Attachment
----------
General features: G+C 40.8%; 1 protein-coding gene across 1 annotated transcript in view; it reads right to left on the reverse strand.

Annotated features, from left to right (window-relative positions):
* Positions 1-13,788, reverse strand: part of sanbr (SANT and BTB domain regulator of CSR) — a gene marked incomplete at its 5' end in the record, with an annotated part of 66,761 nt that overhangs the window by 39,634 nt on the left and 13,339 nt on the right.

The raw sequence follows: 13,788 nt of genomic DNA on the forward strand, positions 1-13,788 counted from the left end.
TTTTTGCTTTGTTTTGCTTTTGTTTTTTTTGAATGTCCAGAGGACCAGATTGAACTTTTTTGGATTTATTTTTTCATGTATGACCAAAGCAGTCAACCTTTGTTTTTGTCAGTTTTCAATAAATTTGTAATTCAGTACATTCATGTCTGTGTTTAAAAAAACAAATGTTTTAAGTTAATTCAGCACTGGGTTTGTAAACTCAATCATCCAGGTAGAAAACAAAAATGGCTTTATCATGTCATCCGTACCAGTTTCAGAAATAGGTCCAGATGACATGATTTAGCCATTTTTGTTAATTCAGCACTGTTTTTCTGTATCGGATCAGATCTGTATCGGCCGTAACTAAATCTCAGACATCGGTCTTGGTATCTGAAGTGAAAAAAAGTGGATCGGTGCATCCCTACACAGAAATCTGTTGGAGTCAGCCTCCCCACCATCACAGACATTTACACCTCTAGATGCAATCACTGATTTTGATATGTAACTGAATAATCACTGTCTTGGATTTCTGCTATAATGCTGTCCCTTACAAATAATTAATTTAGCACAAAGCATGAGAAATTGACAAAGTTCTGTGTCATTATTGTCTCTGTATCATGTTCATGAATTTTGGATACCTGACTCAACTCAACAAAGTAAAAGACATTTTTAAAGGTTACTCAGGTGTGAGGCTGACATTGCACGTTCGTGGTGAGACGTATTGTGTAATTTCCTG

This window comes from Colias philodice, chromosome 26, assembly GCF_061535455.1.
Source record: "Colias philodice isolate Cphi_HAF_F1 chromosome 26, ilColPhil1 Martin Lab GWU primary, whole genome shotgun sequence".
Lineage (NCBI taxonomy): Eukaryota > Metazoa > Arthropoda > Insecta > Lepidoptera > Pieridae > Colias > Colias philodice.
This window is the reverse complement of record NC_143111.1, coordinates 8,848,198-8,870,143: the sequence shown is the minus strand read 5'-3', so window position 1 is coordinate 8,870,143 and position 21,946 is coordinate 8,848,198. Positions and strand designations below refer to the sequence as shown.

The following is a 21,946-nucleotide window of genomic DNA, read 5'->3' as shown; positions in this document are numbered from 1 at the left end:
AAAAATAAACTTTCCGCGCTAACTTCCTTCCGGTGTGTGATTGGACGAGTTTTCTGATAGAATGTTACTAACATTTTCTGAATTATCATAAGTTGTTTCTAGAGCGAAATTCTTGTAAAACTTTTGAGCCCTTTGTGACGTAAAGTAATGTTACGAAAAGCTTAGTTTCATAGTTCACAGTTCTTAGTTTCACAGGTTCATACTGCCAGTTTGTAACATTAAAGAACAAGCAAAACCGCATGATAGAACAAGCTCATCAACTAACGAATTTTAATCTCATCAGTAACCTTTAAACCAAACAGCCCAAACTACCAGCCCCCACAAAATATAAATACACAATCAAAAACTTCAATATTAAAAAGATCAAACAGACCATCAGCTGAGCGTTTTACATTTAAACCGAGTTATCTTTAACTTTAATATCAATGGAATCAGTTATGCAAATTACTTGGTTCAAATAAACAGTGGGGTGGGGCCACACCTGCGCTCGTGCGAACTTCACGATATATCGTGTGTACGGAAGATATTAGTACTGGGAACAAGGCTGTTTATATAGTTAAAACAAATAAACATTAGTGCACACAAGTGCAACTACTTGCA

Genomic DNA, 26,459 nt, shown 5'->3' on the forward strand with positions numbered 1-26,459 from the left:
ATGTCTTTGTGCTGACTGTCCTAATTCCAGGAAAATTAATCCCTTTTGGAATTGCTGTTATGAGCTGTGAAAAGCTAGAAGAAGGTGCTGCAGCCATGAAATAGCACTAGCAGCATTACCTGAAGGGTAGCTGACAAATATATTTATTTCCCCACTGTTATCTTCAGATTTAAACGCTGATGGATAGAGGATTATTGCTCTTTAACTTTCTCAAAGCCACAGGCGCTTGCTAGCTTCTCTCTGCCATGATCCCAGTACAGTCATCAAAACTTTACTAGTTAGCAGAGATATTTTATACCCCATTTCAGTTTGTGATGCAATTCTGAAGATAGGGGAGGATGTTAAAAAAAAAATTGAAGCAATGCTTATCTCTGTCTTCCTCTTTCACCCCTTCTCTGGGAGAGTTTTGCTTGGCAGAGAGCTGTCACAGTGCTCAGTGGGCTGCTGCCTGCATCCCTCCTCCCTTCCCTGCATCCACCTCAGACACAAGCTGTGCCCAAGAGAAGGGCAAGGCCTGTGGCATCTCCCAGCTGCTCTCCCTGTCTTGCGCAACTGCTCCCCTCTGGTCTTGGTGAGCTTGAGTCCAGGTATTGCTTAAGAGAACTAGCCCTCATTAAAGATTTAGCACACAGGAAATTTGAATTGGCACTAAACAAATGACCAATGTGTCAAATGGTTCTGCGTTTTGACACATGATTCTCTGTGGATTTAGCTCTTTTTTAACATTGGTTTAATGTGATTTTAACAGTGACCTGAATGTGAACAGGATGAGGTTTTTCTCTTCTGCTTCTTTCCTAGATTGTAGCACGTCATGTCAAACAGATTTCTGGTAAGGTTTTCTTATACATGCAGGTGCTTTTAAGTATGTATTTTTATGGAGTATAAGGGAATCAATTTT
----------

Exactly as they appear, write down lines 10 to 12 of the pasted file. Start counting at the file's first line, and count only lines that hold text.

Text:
The following is a 21,946-nucleotide window of genomic DNA, read 5'->3' as shown; positions in this document are numbered from 1 at the left end:
AAAAATAAACTTTCCGCGCTAACTTCCTTCCGGTGTGTGATTGGACGAGTTTTCTGATAGAATGTTACTAACATTTTCTGAATTATCATAAGTTGTTTCTAGAGCGAAATTCTTGTAAAACTTTTGAGCCCTTTGTGACGTAAAGTAATGTTACGAAAAGCTTAGTTTCATAGTTCACAGTTCTTAGTTTCACAGGTTCATACTGCCAGTTTGTAACATTAAAGAACAAGCAAAACCGCATGATAGAACAAGCTCATCAACTAACGAATTTTAATCTCATCAGTAACCTTTAAACCAAACAGCCCAAACTACCAGCCCCCACAAAATATAAATACACAATCAAAAACTTCAATATTAAAAAGATCAAACAGACCATCAGCTGAGCGTTTTACATTTAAACCGAGTTATCTTTAACTTTAATATCAATGGAATCAGTTATGCAAATTACTTGGTTCAAATAAACAGTGGGGTGGGGCCACACCTGCGCTCGTGCGAACTTCACGATATATCGTGTGTACGGAAGATATTAGTACTGGGAACAAGGCTGTTTATATAGTTAAAACAAATAAACATTAGTGCACACAAGTGCAACTACTTGCA

Genomic DNA, 26,459 nt, shown 5'->3' on the forward strand with positions numbered 1-26,459 from the left: